NAMI has published a guide titled, Supporting Schools and Communities in Breaking the Prison Pipeline: A Guide to Emerging and Promising Crisis Intervention Programs for Youth, to help inform advocates about existing crisis intervention programs for youth and what they can do to promote and implement such programs in their states and communities.
The guide responds to concerns about the alarming number of youth with mental health treatment needs who continue to enter the juvenile justice system. Schools in particular have been a pipeline into the juvenile justice for far too many youth in America. Crisis intervention programs for youth promise to support schools and communities in breaking this prison pipeline.
The guide highlights three communities that have adapted the adult Crisis Intervention Team (CIT) model to develop crisis intervention programs for youth that can be used in the school and community setting. It provides an overview of the CIT model and discusses the key components, benefits, and costs associated with crisis intervention programs for youth. It also details what action steps children’s mental health advocates can take to effectively promote and implement these programs for youth in their states and communities.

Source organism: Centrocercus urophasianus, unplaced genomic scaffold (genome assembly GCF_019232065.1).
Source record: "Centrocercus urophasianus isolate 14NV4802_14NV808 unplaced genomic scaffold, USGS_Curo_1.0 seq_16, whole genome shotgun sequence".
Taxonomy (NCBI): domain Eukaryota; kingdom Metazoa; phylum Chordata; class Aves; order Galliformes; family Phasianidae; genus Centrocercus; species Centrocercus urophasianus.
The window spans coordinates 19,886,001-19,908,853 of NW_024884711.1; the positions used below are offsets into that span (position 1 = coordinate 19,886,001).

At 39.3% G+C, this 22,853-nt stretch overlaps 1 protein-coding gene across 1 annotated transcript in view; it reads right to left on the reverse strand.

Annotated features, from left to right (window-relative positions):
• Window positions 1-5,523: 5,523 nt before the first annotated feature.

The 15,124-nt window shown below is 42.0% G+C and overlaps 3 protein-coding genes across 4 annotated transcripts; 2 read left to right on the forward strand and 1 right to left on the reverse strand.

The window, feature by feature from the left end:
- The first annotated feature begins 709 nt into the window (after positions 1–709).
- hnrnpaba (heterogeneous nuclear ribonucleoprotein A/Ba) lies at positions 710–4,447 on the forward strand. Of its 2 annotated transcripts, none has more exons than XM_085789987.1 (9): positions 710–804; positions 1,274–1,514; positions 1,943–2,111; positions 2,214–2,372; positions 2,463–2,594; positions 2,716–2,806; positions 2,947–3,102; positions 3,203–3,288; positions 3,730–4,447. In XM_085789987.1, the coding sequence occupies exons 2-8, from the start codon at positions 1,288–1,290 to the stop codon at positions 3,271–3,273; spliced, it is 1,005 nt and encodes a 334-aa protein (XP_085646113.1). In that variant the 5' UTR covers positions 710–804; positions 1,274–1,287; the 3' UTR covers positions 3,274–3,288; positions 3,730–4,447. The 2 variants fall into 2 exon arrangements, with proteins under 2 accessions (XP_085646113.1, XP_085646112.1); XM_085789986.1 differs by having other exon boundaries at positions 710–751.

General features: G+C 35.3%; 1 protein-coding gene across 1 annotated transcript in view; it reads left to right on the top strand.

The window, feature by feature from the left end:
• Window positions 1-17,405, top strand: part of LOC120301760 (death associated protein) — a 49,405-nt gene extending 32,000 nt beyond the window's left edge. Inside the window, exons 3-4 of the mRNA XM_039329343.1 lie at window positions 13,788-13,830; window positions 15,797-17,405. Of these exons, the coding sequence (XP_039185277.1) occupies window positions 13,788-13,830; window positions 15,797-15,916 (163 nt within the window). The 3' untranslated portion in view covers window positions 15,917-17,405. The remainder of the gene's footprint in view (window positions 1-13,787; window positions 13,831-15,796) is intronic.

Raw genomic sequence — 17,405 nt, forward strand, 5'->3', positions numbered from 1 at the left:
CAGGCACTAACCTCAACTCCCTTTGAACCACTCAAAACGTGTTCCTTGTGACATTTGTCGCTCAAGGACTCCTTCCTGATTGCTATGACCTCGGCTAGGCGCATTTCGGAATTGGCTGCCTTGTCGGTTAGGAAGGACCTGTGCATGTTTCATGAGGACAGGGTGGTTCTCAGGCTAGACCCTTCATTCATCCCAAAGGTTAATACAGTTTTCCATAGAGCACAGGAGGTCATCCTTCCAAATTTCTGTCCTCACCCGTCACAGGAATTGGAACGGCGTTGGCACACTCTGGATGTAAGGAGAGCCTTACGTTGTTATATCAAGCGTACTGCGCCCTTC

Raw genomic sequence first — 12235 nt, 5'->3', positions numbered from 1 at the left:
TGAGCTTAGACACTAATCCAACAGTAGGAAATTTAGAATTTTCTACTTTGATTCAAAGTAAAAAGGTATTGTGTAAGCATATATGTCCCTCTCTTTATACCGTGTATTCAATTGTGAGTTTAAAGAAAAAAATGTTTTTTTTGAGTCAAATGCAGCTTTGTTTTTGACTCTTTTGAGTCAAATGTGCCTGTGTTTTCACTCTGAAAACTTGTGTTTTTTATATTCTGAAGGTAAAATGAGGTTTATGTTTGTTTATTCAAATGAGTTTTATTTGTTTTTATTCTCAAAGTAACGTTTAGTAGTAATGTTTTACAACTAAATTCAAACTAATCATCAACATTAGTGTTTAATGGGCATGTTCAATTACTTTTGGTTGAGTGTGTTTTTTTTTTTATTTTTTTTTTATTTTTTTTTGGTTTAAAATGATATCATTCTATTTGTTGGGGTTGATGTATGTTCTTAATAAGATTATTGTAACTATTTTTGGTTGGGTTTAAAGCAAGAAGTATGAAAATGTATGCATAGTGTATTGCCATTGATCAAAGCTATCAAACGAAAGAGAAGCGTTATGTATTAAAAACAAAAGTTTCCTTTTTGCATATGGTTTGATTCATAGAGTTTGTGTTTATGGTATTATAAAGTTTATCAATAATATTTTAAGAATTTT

CIT is a dynamic collaboration of law enforcement and community agencies and organizations committed to ensuring that individuals with mental illness are referred to appropriate mental health services and supports rather than thrust into the criminal justice system.
To download a copy of the guide, visit NAMI’s Child and Adolescent Action Center (CAAC) at www.nami.org/caac or NAMI’s CIT Resource Center at www.nami.org/cit. Advocacy fact sheets are being developed to accompany the guide and will be posted online soon.
For more information about NAMI’s work on crisis intervention programs for youth, please contact Dana Markey, Program Coordinator, CAAC, at email@example.com, or Laura Usher, CIT Coordinator, at firstname.lastname@example.org.